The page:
Should we all get to know the ethical positions of the people running for Chattanooga city offices? History shows citizens often do not know where officials stand on ethical matters. Since all the incumbents are running again, perhaps we should ask questions to avoid more confusion and mayhem.
Be prepared. Here are a few questions for the people running for office:
Do you think the city needs to spend more time discussing lesbian, gay, bisexual, and transsexual privileges and rights?
Would you like to see a hiring quota based on gender identification?
Would you like to use tax dollars to build some special gender public bathrooms?
Is it okay for elected officials to use encrypted self deleting emails for public business?
If the city attorney and the mayor have a history of using encrypted self deleting text messages to conduct public business, should the city attorney use more city tax dollars to pay his old law firm for legal opinions on public records?
The city attorney is hired and fired by the mayor. The city attorney is also the city's ethics officer. Is it likely the city attorney would strongly oppose the mayor's personal agenda if it conflicted with anyone else?
Should the city's ethics officer be an ethical person with a basic working knowledge of conflicts of interest?
Should the city's ethics officer be a political appointee?
Should City Council members stifle public debate, by rushing the vote to approve the addition of potentially conflicted law firms for city business? According to press reports of the city council's public meeting, Councilman Chris Anderson wanted a quick vote and made moves to shut down discussion about law firm selection. Councilman Freeman indicated he already knew Councilman Grohn's concerns and communicated he "did not want to hear it again" in the public meeting. Councilman Ken Smith and Larry Grohn voted not to approve the action.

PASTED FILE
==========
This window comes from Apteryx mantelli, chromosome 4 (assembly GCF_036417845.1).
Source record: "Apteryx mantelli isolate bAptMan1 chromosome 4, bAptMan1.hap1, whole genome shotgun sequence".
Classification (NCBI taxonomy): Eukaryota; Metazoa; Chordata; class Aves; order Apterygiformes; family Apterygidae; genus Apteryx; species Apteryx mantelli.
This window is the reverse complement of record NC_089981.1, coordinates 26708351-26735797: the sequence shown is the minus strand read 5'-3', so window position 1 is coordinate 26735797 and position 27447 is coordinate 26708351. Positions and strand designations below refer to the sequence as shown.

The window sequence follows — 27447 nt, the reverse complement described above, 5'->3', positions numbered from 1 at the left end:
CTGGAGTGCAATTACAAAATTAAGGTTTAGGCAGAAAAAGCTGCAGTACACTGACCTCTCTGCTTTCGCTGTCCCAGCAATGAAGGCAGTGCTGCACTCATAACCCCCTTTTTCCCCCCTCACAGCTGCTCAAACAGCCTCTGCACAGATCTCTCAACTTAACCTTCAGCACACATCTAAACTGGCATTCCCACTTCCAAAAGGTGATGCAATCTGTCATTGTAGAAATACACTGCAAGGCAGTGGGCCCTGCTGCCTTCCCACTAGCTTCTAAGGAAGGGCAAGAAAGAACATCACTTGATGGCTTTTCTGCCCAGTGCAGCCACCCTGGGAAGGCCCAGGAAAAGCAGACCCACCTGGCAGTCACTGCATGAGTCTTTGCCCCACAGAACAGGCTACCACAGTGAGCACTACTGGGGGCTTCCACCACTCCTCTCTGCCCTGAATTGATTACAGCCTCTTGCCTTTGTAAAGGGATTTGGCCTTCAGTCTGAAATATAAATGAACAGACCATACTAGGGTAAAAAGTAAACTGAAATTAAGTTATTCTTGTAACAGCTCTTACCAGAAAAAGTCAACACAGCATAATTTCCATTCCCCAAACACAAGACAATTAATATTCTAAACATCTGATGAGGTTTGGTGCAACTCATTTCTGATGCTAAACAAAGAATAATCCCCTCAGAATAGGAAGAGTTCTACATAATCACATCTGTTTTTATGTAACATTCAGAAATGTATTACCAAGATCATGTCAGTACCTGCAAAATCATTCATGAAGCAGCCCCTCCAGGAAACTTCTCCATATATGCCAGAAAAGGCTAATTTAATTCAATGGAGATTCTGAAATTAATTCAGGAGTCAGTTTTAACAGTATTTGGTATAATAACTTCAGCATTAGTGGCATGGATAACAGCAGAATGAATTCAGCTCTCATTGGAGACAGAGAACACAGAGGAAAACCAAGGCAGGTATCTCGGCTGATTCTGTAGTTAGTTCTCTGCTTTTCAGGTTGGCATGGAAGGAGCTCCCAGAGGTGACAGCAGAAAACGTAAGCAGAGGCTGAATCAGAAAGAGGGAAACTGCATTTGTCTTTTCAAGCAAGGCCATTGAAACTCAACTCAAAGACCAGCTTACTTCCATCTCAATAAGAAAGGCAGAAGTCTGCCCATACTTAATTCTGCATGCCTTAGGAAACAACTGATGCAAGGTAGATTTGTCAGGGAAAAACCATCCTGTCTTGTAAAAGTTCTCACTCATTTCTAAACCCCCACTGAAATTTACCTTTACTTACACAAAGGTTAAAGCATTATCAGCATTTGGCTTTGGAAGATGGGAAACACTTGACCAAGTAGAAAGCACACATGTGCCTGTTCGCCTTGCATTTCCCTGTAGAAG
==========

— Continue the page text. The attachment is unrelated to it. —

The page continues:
Are elected officials trying to keep citizens in the dark, or are they just stingy with their personal time in the public forum?
Please vote your conscience, because corruption and lazy politicians are elected when ethical people stay home on election day.
* * *
The first three questions pondered by Ms. Scott are irrelevant. Is she attempting to suggest that supporting those issues are unethical? Her views on ethics are not those of the majority of others. She can have her own personal ethics questions, but to seem like she is relegating a minority, such as the LGBTQ community, to an ethics question for those running for office is ignorant. It has nothing to do with the ability to govern on how someone views a minority unless their view is derogatory and they plan to repress said minority.
Maybe she should concentrate on how to help instead of hinder the LGBTQ community. Our "privileges and rights" she is so worried about are basic human rights and deserved. Candidates views on gender identity as a hiring quota are preposterous and again have nothing to do with ability to govern. Who is concerned about special gender public bathrooms? People just need to pee. Get over it.
Nobody has a right to force their views of ethics on others. Sounds like there is an underlying personal vendetta or feeling of bigotry. Just let it go.
Richard Hendricks Smith